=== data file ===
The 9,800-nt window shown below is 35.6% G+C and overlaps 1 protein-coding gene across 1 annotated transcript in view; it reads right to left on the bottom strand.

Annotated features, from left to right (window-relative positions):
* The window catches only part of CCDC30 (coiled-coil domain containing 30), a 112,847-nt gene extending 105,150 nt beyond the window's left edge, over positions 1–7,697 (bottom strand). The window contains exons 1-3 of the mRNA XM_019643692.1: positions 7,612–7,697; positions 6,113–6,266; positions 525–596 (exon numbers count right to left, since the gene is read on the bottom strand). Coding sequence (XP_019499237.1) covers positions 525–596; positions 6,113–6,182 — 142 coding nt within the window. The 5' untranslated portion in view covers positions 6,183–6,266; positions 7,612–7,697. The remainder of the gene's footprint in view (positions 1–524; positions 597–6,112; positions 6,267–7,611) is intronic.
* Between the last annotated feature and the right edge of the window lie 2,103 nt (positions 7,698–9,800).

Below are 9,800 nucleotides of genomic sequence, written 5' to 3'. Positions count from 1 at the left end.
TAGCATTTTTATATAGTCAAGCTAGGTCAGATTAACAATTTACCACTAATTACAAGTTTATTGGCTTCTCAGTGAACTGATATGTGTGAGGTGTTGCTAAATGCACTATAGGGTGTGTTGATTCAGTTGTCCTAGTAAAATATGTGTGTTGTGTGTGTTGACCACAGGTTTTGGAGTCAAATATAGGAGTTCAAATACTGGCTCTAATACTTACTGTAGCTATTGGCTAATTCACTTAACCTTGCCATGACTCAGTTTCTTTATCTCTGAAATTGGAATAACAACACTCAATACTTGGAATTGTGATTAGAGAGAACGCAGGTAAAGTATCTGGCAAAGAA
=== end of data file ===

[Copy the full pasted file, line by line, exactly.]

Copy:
The 9,800-nt window shown below is 35.6% G+C and overlaps 1 protein-coding gene across 1 annotated transcript in view; it reads right to left on the bottom strand.

Annotated features, from left to right (window-relative positions):
* The window catches only part of CCDC30 (coiled-coil domain containing 30), a 112,847-nt gene extending 105,150 nt beyond the window's left edge, over positions 1–7,697 (bottom strand). The window contains exons 1-3 of the mRNA XM_019643692.1: positions 7,612–7,697; positions 6,113–6,266; positions 525–596 (exon numbers count right to left, since the gene is read on the bottom strand). Coding sequence (XP_019499237.1) covers positions 525–596; positions 6,113–6,182 — 142 coding nt within the window. The 5' untranslated portion in view covers positions 6,183–6,266; positions 7,612–7,697. The remainder of the gene's footprint in view (positions 1–524; positions 597–6,112; positions 6,267–7,611) is intronic.
* Between the last annotated feature and the right edge of the window lie 2,103 nt (positions 7,698–9,800).

Below are 9,800 nucleotides of genomic sequence, written 5' to 3'. Positions count from 1 at the left end.
TAGCATTTTTATATAGTCAAGCTAGGTCAGATTAACAATTTACCACTAATTACAAGTTTATTGGCTTCTCAGTGAACTGATATGTGTGAGGTGTTGCTAAATGCACTATAGGGTGTGTTGATTCAGTTGTCCTAGTAAAATATGTGTGTTGTGTGTGTTGACCACAGGTTTTGGAGTCAAATATAGGAGTTCAAATACTGGCTCTAATACTTACTGTAGCTATTGGCTAATTCACTTAACCTTGCCATGACTCAGTTTCTTTATCTCTGAAATTGGAATAACAACACTCAATACTTGGAATTGTGATTAGAGAGAACGCAGGTAAAGTATCTGGCAAAGAA